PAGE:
Exhibit A

Elf Corporation Income Statements for the Years Ending December 31

ELF

References:

Alvarez, F., & Fridson, M. (2011). Financial statement analysis: A practioner’s guide. Hoboken, NJ: John Wiley & Sons, Inc.

Fraser, L., & Ormiston, A. (2010). Understanding financial statements. Pearson Education

 

Income Statements

Published December 4, 2013 by Mayrbear's Lair

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Corporations exist for the benefit of their shareholders. Comprehending financial statements is an essential skill that can help investors and creditors make more effective decisions with respect to investment management and commercial lending. Alvarez and Fridson (2011) explain that because corporate financial statements are difficult to understand strategists must have a comprehensive knowledge of how to read the data that is contained within these financial statements. The objective of these reports is not to educate the public about a firm’s financial situation. Their goal rather, is to maximize the wealth of their shareholders. In other words, financial statements serve to help leaders develop more effective methods to maximize shareholder wealth while reducing the cost (or interest rate) at which they can borrow and in turn, sell shares of stock at higher rates to generate more wealth for the shareholders (Alvarez & Fridson, 2011). In short, the main objective of financial reports is to help corporations acquire inexpensive capital.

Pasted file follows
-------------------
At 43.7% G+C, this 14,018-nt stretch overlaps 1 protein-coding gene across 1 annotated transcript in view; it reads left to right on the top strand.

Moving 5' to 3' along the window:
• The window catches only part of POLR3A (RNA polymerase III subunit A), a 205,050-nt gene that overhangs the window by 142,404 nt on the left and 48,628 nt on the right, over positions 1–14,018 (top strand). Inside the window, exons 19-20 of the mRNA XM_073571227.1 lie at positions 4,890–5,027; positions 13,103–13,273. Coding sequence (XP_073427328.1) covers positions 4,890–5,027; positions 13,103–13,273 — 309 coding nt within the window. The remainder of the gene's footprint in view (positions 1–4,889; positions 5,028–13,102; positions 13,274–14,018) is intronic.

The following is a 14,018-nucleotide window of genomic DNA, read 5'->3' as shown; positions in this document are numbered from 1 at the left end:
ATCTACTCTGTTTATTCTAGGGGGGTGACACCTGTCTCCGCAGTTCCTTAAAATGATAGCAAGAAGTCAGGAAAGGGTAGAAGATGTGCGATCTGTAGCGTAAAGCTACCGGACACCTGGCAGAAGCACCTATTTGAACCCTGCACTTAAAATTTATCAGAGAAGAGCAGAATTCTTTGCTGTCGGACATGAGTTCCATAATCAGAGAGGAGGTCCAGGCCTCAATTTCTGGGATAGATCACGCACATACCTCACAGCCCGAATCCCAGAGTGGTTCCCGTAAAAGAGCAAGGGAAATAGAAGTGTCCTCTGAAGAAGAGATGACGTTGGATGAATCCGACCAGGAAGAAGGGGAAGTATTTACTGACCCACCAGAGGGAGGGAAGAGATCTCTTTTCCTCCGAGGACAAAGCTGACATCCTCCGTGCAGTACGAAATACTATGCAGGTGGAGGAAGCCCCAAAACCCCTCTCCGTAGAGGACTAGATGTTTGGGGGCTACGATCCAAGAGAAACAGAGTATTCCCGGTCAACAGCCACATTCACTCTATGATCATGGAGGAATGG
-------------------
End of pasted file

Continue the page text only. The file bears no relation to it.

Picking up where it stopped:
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Financial report Income statements provide a picture that helps analysts determine a company’s profitability. Ittelson (2009) postulates that in order to understand the information that is contained within these statements the reader must first have a better understanding of the item terms they contain. For instance, the terms sales and revenue are identified as the income statement’s top line and are used to measure the capital a company receives from their consumers. The terms profitsearnings, and income on the other hand, are used to measure the company’s bottom line and reflects the amount of capital that is left over as revenue after expenses are deducted. Simply put, revenue is the top line of the income statement while income is considered the bottom line (Ittelson, 2009). Understanding the these terms more clearly can help make it easier for individuals to extract information that is pertinent to them.